Opening with a sparse, haunting piano and vocals piece titled ‘Not Naming Any Names’, The Pineapple Thief perfectly deliver a droll introduction to a brooding new album.
The next track, ‘Try as I Might’ is almost poetic, brings the full four piece band in and offers lyrics that serve as an insightful commentary on the demise of privacy and invasions of personal interactions in today’s electronic realm.
Front man and guitarist Bruce Soord calmly but succinctly skewers social media’s insidiousness with surgical precision. The addition of drummer Gavin Harrison as a full time member to the band is a masterstroke given his apt experience with the musical powerhouses of Porcupine Tree and King Crimson. The production is stunning with arrangements and instrumentation that weaves in and out of song structures smoothly whilst the melodies and immersive songwriting is nothing short of brilliant.
‘Threatening War’ and ‘Uncovering Your Tracks’ benefit from the use of acoustic guitars entwined with electric guitars that crisscross in the mix. Keyboardist Steve Kitch and bassist Jon Sykes add gravitas to said tracks as the choruses build, bolstered by solid drumming that also includes flourishes of virtuosic flair within the mix. The accents or moments of emphasis in the songs show how the band has improved in song writing since their last extremely impressive album Your Wilderness from 2016.
Lyrically, this is not cheery stuff but that makes it all the more compelling as a body of art. Building to a musical crescendo is done with pace and taste as lyrics explore complacency and sublimated aggression while chords ring out against vocals harmonies. Using music to retaliate to the stupidity of rash decisions and the repercussions of irresponsible behaviour is dealt out with cold, calculating lyricism during ‘All That You’ve Got’ which also includes an incredibly catchy chorus line. The layers within build up to include a beautifully brief descending guitar line that almost squeals in discomfort.
Quickly moving into the next track, ‘Far Below’, also the album’s first single, is a dynamic piece born from a jam in 6/8 time signature. Rhythmic drive segues into a section of spatial flow or musical interlude that builds up to an enjoyable wall of sound. It is just a magnificent piece of music with hints of Radiohead at their angst-filled best. The acerbic lyrics motif is enhanced in the short but contextual and vocal driven acoustic track ‘Pillar of Salt’. Dark and hypnotic, it deftly introduces the epic album highlight ‘White Mist’. The track is over eleven minutes long so the band is not out to comply with limiting confines in song construction.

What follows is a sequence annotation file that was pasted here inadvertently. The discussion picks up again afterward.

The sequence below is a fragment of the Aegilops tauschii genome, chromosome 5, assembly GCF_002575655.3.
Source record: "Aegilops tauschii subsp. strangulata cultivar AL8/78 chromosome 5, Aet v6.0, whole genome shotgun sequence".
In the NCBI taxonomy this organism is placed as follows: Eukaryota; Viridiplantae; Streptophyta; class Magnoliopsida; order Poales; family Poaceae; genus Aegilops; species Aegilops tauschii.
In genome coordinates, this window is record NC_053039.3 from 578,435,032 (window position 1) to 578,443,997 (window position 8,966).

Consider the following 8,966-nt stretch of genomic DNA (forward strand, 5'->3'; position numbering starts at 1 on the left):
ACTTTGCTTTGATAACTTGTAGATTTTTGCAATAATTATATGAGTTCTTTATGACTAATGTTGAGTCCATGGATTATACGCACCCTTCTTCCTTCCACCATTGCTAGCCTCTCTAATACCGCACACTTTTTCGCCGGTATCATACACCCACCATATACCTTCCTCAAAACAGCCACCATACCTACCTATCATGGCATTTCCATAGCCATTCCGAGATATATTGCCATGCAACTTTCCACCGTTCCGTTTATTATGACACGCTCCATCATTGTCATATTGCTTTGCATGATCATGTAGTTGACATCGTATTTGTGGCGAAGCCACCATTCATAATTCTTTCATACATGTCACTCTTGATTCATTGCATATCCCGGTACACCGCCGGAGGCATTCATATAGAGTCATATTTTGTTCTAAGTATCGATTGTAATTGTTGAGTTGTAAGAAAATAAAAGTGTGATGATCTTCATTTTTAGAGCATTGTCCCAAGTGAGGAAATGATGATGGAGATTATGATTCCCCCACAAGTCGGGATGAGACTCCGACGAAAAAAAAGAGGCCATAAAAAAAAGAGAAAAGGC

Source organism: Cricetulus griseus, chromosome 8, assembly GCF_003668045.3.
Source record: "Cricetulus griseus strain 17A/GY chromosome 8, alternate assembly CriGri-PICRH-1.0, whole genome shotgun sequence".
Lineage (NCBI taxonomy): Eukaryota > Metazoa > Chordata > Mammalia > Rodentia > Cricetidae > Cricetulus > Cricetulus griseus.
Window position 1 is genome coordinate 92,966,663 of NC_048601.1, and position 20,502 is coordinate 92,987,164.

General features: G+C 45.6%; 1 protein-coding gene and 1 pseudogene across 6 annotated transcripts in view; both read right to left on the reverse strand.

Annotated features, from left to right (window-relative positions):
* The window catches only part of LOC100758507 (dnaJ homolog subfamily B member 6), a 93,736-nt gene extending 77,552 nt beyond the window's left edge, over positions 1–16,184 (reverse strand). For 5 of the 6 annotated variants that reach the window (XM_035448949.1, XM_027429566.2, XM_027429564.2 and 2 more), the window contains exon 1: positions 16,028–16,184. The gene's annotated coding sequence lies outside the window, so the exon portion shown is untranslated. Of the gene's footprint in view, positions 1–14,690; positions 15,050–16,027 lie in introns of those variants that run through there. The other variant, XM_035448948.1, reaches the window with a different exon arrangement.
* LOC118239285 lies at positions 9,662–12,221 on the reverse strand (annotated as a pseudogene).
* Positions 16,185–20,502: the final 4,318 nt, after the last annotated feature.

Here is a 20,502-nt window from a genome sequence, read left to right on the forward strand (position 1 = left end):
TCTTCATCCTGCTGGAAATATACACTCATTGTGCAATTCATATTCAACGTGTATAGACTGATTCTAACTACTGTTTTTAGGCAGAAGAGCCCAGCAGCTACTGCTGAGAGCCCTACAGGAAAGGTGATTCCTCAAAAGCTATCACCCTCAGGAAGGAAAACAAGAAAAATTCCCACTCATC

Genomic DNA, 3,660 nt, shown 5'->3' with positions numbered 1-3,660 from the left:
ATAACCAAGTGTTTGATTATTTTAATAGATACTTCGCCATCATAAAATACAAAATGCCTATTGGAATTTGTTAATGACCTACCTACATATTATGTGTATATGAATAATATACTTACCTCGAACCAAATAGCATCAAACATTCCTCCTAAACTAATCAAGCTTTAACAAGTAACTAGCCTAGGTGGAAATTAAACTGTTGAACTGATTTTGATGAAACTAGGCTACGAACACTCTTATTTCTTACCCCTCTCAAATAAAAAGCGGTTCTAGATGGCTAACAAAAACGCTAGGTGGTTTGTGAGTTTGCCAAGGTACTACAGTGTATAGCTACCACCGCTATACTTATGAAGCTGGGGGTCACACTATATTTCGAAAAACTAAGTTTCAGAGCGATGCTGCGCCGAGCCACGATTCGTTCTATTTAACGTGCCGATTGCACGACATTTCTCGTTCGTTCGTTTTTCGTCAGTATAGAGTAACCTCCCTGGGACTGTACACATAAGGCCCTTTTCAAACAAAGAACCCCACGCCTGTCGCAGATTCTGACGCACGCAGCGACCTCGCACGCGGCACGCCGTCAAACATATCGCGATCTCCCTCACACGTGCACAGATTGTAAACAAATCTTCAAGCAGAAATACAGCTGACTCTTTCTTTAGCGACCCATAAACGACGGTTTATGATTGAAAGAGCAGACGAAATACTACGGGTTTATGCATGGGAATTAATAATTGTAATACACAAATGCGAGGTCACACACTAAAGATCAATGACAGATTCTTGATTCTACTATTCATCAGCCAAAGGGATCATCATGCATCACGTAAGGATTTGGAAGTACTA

The instrumentation in this track is superb as is the playing with the chorus theme established early on but reprised in variations before morphing into a more atmospheric approach with observant lyrics of bleak assessments of self-inflicted problems swamping one’s soul. The excellent drumming ushers in the musical screeches from experimental guitarist David Torn’s guest solos, creating a combustible musical environment, bookended by pulsating synthesiser sounds and effects. Torn’s sound creates the sensation of things breaking apart before fading out in a more gentle cascade of rumbling notes.
A suitably less oppressive track is next heard in the final song ‘Shed a Light’ but the lyrics are no less cutting as the acoustic guitar backs up the subtle reverb against Soord’s melodic vocal parts. The track suddenly picks up pace with stabbing chords, strong drumming and squealing guitar lines to change tact again back into quiet melodicism before the slow building and quite stunning rhythmic figure kicks in to return to the chorus.
The Pineapple Thief continues to grow creatively and with this most recent album, they could be on the cusp of musical greatness. Dissolution is remarkably accessible given the arty and progressive music edge. It is also somewhat dark but the album title is not pulling any punches in that regard. It may even take a few listens to really latch onto the complexities within however it is highly recommended and certainly worth the time of anyone that appreciates well written and highly disciplined music. Dissolution is an astonishing album, presenting a collection of meticulously interconnected songs.
1. Not Naming Any Names
2. Try as I Might
3. Threatening War
4. Uncovering Your Tracks
5. All That You’ve Got
6. Far Below
7. Pillar of Salt
8. White Mist
9. Shed a Light